“I’m a nice guy,” said punk rock star Eric Davidson, when I tried to discuss our strained relations.
“Yea, me too,” I thought. But I didn’t go into his place every few months and knock fiberglass ceiling tiles down.
That, however, was a minor inconvenience in my world. And though it usually cost a few bucks to replace two or three of them, and itched like hell when I couldn’t get Skippy, the sometimes fix-it guy to do it, what the hell. The New Bomb Turks brought us a full house and boffo beer sales.
But the night of the benefit, things got personal.
We were trying to raise money to move Stache & Little Brother’s down to the Short North, and a series of benefits were scheduled to help pay the tab. The architecture bills, remodeling costs, legal fees for the change of use and numerous variances, etc. etc. etc., ended up costing over $200 grand, most of which was borrowed from good friends, digging me into a hole that I never thought I’d get out of.
The benefit shows and those last few months at 2404 N. High raised way less than we had hoped, and I was drinking heavily, even for an Irishman like me.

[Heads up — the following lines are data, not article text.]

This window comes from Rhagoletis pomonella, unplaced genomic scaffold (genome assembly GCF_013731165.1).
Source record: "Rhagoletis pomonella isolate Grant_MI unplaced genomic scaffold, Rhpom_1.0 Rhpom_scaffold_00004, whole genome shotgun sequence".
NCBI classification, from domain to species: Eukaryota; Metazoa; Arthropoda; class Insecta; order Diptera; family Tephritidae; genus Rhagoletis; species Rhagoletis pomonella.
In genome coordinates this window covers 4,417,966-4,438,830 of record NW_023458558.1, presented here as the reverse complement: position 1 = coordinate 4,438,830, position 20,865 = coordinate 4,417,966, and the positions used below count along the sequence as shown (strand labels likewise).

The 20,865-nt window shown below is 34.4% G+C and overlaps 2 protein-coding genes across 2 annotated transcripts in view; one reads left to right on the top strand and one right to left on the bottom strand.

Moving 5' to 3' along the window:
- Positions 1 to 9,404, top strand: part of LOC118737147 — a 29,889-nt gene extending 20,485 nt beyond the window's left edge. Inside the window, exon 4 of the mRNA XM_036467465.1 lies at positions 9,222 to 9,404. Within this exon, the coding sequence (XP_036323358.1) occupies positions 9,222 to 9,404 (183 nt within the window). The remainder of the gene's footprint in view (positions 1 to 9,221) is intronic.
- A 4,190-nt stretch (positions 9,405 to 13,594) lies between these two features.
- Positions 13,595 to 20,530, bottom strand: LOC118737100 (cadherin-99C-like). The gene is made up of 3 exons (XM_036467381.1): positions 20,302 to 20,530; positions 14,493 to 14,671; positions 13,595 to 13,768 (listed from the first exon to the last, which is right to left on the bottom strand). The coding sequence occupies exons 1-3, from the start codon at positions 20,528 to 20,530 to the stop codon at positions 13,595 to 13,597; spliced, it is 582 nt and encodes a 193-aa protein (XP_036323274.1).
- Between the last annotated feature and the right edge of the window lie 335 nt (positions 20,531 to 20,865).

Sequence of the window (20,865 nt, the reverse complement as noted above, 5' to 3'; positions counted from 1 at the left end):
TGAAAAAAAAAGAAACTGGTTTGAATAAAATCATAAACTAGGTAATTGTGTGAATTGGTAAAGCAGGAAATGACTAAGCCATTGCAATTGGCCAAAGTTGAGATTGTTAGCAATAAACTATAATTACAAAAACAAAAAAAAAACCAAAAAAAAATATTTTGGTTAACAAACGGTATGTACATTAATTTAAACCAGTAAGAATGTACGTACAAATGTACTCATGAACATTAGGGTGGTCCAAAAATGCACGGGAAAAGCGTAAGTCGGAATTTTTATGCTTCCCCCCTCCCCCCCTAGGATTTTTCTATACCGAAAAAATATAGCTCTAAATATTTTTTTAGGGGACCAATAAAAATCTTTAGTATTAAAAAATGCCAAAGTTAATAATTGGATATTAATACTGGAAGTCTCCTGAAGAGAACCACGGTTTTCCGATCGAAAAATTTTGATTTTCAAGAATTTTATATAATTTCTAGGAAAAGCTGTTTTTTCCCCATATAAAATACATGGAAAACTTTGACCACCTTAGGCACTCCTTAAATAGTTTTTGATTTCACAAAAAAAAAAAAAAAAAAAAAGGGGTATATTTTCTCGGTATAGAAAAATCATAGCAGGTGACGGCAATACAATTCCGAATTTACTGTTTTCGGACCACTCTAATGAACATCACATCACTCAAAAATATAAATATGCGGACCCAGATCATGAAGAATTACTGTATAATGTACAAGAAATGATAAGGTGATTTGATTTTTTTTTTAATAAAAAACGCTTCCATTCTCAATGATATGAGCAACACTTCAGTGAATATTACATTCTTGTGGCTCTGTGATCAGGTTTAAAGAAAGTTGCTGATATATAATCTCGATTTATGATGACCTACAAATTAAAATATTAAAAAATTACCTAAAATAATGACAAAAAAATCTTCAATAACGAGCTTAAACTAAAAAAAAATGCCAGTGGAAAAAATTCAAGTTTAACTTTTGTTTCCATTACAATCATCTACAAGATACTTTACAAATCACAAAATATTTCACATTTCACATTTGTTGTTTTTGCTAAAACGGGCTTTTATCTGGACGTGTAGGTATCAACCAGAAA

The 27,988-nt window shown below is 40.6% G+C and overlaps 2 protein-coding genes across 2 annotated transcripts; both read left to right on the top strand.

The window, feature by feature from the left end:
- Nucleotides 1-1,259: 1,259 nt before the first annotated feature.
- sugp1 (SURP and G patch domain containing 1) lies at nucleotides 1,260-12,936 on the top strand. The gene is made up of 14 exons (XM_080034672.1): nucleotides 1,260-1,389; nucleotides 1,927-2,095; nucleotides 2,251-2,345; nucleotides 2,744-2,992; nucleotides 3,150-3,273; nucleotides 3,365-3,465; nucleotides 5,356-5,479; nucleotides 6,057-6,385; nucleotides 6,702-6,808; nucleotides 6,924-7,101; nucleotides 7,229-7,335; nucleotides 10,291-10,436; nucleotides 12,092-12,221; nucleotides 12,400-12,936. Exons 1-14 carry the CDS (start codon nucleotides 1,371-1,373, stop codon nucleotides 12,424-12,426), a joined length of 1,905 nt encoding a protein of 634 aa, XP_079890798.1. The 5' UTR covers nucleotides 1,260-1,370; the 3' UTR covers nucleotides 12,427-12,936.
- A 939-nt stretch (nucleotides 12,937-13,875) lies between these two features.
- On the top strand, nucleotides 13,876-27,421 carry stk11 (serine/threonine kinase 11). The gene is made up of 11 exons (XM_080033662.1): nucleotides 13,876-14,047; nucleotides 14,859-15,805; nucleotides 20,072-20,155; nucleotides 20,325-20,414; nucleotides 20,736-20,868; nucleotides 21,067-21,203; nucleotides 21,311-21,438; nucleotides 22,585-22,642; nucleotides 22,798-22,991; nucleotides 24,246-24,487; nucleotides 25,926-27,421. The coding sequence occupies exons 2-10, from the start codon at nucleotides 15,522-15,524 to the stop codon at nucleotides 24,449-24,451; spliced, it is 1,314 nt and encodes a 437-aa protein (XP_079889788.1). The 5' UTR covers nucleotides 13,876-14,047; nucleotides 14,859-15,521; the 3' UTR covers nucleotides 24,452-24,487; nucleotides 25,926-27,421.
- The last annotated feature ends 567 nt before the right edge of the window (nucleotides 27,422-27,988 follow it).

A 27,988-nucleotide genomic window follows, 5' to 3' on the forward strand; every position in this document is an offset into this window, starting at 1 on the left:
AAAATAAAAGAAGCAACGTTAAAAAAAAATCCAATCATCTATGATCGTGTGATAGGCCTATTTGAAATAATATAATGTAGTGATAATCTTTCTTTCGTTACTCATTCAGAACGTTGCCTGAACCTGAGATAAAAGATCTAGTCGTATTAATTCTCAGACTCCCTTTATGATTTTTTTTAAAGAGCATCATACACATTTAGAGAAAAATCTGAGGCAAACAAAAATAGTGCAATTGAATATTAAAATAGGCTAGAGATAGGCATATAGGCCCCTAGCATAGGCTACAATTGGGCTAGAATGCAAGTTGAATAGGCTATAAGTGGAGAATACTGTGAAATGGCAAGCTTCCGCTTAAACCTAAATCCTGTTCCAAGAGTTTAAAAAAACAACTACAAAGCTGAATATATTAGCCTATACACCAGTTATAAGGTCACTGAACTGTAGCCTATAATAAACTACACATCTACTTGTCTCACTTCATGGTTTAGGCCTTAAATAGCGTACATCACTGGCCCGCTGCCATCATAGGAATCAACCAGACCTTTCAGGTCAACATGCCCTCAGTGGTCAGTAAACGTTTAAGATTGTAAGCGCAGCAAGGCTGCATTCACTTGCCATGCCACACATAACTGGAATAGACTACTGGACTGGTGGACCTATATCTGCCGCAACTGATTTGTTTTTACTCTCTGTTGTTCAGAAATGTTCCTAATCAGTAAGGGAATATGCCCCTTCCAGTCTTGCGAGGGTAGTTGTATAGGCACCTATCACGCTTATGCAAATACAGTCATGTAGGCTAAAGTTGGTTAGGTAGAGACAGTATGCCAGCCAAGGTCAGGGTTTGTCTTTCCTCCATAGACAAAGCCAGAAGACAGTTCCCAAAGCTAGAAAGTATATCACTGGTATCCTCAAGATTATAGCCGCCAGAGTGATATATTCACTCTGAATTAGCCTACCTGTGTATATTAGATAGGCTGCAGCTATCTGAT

But that night, I was sober. I was back by the sound board and the kids were a little wild. Tera, our soundperson, had just commented on how calm and tolerant I was being when some knuckleheads climbed up on the light truss. It was just a skinny metal pole, hung between two pieces of flimsy wood, and I was afraid that the whole rig would crash down on Eric’s “nice guy” head.
So I went to the stage and asked Davidson to hand me the microphone so that I could speak to the crowd through my P.A. He refused to hand it over, stepped away from me and hid it behind his back. I blew up.
I hand-signaled Tera to kill the sound, and when the song was over, I addressed the hecklers in the crowd without amplification. I said something about them being pseudo-punk rockers and and that anyone feeling up to it could follow me out back for a private discussion. There were no takers, thank my lucky stars.
I foolishly threw a beer bottle, which sailed past Matt Reber (the bass player’s) head. Somehow, he and I are still friends. Then I gave the band back the night’s take, at their request. The next day I wrote an apology to those in the crowd that I felt didn’t deserve my anger, and posted it at Used Kids Records. That note, of course, ended up in The Other Paper.
Eric later became a music critic and wrote about Little Brother’s, calling it “blasé.” Though they did play there a few times, I think they preferred Skully’s.
Eric also wrote that politics has no place in punk rock, although I think I saw his name on a pro-public option health care petition. I’m still a liberal, whose favorite punkers — The Clash, Patti Smith, The Minutemen, etc. — are all about the body politic. And Eric and I, of course, are still “nice guys.”